For instance, if a student who was enrolled in a nursing assistant program transferred credits to a community college and got a nursing assistant certification there, he or she wouldn’t be eligible for a loan discharge. But if that nursing student got to the community college and decided to be a radiology technician instead, it’s likely the loans could be discharged. Most students are unlikely to transfer credits they’re not able to use if they plan to switch fields of study.

The situation has students frustrated and confused. “I would like to know if I am allowed to transfer my credits, if the credits even mean anything,” Dominique Avila, 35, who withdrew from Heald College’s campus in Roseville, Calif., late last year, told The Associated Press. Avila is trying to get her transcripts transferred to another school. “What does that mean as far as my debt goes?”

The Attorney General of California, where many of the closed schools are located, has a page on itswebsite with resources for students seeking relief from student debts they incurred at Corinthian. California also has a student tuitionrecovery fund that provides relief from private student loans, and advocacy group the National Consumer Law Center has a list of other states with similar funds.

Corinthian College Closings Leave Students Without Schools1:41

California is one of nine states whose attorney generals sent a letter earlier this month to Secretary of Education Arne Duncan, urging him to waive all Corinthian students’ loans after an investigation found the school gave students false information about their job and earnings prospects. Student advocacy groups also are arguing for the loans to be waived.

Some current and former students have gone on a student loan “strike,” holding off payments in protest.

“The issue that we and others have raised is for students who are at Corinthian campuses that did not close today…those students are not being offered closed school discharges,” said Pauline Abernathy, vice president of The Institute for College Access and Success. “Given the widespread evidence of fraud and the use of bogus job placement rates…those students also deserve the option of a federal student loan discharge,” she said. The National Consumer Law Center also has a petition urging the department to waive Corinthian students’ debts.

No easy road

Even the students who have the option to discharge their debts won’t have an easy road forward. The process can be confusing, and the burden of figuring it out is largely on students’ shoulders, Miller said. “That’s really the challenge. There is a clear process for students at these campuses to get these loans discharged, but the question is, how good is the advice going to be…and how easy or difficult will the process be?”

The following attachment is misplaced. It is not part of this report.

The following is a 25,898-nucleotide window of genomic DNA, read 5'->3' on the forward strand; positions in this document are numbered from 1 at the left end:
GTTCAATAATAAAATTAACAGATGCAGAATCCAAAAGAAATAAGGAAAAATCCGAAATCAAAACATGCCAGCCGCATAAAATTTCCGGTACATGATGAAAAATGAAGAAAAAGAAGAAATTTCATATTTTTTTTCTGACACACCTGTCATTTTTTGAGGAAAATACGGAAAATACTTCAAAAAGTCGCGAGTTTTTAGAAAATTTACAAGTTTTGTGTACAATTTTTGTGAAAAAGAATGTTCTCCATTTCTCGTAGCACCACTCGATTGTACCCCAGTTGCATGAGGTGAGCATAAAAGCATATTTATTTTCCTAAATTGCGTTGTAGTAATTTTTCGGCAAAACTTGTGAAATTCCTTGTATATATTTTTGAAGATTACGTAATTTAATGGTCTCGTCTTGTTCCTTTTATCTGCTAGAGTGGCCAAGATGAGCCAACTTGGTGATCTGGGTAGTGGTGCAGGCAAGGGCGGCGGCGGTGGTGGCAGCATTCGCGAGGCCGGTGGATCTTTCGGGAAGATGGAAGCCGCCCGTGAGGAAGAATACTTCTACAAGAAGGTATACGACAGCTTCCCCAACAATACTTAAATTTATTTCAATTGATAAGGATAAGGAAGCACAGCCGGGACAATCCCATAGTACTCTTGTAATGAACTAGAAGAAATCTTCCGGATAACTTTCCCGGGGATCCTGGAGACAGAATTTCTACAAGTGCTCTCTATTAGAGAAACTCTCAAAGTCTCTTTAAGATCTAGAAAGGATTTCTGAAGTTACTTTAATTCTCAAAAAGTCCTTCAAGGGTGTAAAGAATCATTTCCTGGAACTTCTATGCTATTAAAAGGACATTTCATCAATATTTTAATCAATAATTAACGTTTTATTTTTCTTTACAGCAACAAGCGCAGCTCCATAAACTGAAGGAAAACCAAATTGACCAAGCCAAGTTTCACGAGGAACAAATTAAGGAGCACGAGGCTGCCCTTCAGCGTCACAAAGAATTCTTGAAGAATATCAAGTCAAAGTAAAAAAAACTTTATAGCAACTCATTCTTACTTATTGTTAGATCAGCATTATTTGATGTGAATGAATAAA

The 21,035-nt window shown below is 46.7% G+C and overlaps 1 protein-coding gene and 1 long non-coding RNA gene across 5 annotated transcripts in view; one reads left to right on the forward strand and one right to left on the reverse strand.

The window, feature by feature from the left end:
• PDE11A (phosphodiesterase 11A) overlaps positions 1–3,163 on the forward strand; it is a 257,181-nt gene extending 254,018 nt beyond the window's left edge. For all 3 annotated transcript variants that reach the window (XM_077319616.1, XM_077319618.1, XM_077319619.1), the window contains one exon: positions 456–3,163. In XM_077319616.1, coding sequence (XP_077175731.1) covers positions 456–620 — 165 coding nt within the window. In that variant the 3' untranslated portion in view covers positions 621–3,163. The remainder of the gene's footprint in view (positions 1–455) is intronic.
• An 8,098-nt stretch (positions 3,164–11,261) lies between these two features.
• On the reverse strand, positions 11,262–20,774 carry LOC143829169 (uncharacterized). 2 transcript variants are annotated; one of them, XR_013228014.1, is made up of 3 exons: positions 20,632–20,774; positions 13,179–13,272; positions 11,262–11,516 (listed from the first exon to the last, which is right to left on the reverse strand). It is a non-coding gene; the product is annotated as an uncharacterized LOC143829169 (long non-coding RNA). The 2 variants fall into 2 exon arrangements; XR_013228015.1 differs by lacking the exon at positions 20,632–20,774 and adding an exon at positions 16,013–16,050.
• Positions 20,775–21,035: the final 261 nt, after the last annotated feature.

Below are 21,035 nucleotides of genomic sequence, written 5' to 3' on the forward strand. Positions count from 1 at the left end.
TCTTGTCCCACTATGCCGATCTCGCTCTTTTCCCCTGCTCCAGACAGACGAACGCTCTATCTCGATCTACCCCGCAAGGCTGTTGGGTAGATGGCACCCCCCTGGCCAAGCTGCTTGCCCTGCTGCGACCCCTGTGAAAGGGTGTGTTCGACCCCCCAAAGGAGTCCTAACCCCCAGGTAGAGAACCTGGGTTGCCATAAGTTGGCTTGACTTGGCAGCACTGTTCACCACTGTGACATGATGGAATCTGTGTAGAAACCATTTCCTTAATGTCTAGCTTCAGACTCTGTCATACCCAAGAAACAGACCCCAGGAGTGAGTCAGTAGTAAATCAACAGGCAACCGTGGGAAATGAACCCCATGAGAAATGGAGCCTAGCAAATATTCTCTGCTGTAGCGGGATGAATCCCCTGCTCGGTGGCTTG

Since student loans have a six-month grace period, Robyn Smith, of counsel at the National Consumer Law Center, said students shouldn’t panic and make any decisions without doing their research. They should especially be leery of solicitations from other for-profit schools, she said.

The Department of Education plans to participate in transfer fairs with Corinthian. The goal would be to match students up with other schools where they can transfer their credits and complete their education, but there’s no guarantee this will be successful for many students, since most nonprofit institutions won’t accept credits from for-profit schools.

“For-profit credits are largely not transferrable,” Smith said.

It might not be financially smart for students to get some of their credits accepted, she warned. “If you even transfer one credit, you won’t be able to get a closed school discharge.”

Applying for a loan discharge has other financial implications for students who want to start from scratch earning a degree. For-profit schools aggressively pursue and enroll financially vulnerable populations like single moms, veterans and minorities, many of whom qualify for federal Pell Grants. These don’t need to be repaid, but there’s a lifetime cap.

“Unfortunately, under current federal law, they don’t get those back,” Abernathy said. “If they used up their allotment… the clock doesn’t turn back on their Pell Grants.” Students who relied on these grants in the pursuit of a virtually useless Corinthian degree will have to complete their education without that assistance the second time around.

Michael Hulshof left the University of La Verne in 2012 with his law degree and $145,000 in student debt. Today, that figure is about $220,000 and, by the time he’s 55, he figures it will be around $400,000. That’s when his real problems could begin.

Hulshof, a 33-year-old attorney in Antioch, California, entered into a payment plan for graduates who took out federal student loans and who have low income-to-debt ratios. The plan, known as “income-driven repayment,” is intended to help graduates who can’t afford to pay off their loans within 10 years.

On his income of $90,000 a year, Hulshof pays about $575 per month toward hisstudent loans. It’s an affordable payment, but it doesn’t come close to covering the $1,500 a month the loans accrue in interest at rates ranging between 6.5 and 8.5 percent.

Under the repayment plan, Hulshof’s remaining debt will be forgiven after 25 years. But there’s a catch: That forgiven debt is considered income by the Internal Revenue Service, which means he and his wife will face a big tax bill when they finally get out from under the debt cloud.